2. Many if not most of it's specific design features are to support the channeling of water down the stringer #1 keelson scoops.
3. It's hinged keelson is designed to keep the whole length in the water at design depth, so the scoop intake near the bow is in the water, and the channeled water exits near the stern. 
4. Overall the iqyax is to be extremely flexible. To support this, its deck is flat, it's depth (height) is shallow. (a thin piece of wood is more flexible than a thick one)
5. The loose rocks known to be carried inside, I think were positioned fore and aft of the hinged keelson to keep the bow and the stern in the water at 'design depth' to most effectively channel water.
(Ballast in a kayak if you've ever used it, is best very low down and near the center of gravity--where you are sitting. BTW the best and cheapest stuff to use are iron weight lifting plates. ) 

6. The split bow. The lower jaw of the split bow may have worked like a bulbous bow, it's meant to be under the surface-but there are no extent designs that do this. The upper and lower split bows as extent examples seem to indicate slide past each other--allowing more flexibility.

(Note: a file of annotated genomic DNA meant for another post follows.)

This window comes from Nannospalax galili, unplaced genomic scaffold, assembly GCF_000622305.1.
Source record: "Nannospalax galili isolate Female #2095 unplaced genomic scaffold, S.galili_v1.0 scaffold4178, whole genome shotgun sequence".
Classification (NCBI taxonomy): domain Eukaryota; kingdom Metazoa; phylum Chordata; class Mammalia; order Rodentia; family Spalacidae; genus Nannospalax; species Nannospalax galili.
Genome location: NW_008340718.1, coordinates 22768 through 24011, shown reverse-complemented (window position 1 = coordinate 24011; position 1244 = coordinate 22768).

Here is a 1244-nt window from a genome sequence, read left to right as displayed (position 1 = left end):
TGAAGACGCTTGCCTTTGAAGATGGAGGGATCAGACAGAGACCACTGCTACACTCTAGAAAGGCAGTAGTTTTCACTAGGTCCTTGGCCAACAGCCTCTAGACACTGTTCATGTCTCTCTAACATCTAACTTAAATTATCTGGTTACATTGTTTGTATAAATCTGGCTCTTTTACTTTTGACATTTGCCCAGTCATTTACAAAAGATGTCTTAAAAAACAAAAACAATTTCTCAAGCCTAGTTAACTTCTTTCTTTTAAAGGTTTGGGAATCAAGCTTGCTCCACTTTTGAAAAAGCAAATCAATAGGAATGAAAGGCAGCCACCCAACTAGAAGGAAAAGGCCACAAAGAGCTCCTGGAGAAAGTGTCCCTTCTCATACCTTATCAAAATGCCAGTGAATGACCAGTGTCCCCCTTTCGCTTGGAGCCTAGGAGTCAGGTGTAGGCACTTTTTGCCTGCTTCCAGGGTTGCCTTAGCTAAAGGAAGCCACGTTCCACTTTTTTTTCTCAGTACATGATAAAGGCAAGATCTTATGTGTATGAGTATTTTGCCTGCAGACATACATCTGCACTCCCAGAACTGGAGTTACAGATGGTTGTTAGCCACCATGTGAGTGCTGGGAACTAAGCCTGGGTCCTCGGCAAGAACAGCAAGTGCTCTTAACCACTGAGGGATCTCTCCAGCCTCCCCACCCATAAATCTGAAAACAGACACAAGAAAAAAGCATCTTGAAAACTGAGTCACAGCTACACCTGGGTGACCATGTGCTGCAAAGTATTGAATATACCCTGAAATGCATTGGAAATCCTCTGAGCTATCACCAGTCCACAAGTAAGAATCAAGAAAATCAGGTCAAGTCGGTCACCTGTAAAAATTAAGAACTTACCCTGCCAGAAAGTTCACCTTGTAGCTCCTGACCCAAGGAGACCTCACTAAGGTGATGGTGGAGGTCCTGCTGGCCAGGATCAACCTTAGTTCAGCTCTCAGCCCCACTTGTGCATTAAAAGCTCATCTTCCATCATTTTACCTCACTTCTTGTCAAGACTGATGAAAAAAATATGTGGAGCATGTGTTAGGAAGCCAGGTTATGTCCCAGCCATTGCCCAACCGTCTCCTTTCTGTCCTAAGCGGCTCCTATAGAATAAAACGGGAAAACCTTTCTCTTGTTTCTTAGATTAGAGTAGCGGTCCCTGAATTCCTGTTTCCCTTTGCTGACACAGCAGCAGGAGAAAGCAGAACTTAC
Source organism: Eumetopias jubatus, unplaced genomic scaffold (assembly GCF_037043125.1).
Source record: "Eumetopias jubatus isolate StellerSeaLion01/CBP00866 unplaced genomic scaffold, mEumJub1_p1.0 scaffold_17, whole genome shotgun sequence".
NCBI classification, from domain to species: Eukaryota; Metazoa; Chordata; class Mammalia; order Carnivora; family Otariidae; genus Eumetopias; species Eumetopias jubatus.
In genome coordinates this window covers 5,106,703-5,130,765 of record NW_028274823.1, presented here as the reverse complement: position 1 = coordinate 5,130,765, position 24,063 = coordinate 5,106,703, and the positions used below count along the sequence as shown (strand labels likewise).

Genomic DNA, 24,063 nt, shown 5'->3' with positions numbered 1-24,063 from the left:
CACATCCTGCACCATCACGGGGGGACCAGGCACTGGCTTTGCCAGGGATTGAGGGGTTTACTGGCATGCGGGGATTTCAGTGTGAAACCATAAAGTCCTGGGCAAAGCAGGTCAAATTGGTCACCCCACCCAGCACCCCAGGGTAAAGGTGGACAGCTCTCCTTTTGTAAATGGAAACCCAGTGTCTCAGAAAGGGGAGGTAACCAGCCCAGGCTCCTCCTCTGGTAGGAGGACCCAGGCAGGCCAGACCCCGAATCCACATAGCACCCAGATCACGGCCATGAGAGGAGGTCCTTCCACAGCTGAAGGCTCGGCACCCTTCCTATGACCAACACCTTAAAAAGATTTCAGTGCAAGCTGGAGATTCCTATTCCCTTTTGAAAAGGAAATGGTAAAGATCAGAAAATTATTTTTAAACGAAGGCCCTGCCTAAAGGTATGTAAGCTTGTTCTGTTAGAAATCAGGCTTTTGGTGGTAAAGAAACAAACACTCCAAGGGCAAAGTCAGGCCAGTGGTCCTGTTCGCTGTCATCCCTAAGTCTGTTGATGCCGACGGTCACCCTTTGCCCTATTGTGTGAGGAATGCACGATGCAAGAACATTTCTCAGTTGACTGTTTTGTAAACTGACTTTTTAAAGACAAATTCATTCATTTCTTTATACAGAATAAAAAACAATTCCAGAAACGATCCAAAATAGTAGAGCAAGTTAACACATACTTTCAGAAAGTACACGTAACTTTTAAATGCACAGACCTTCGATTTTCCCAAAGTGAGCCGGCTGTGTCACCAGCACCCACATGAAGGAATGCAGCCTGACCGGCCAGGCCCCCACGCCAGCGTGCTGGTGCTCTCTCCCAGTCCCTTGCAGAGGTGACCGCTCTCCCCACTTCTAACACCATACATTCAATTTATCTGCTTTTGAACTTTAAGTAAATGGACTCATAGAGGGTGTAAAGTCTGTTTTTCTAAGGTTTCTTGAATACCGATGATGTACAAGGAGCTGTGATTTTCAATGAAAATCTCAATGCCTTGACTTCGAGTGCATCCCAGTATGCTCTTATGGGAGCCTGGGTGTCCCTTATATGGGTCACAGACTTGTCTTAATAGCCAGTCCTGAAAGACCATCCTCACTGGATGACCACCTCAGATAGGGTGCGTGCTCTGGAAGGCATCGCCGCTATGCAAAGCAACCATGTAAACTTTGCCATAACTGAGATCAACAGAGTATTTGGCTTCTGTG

Evidence? I've been paddling my iqyax for months and I've never been able to 'hook' anything in the open split. I have a design using piano wire to fix the problem of picking up weeds, but I don't need it. I've even tried paddling right into weeds and kelp and I haven't hooked anything. Drawings of the Aleut iqyax often show baleen protecting the open split. If their bows were under the surface this would be necessary. 
I also feel fairly certain that one of  the purposes of the split bow is to have a lot of buoyancy at the top, and a very narrow entry at the bottom. I'm betting that sea lion skin stitched to make the concave shape would have problems, the stitches would stretch open... This may have been one path to the overall design.

So how did the Aleuts empirically come up with the superfast iqyax design?
The split bow. Narrow bows were faster, but narrow bows would sink in an oncoming wave or swell. More buoyancy was needed. They may have tried lashing floats to the top of the bow, but... that didn't work. The split bow did. 
The split bow then offers the possibility of a more vertically flexible craft. This in turn if discovered to be more effective led to the invention of the hinged keelson.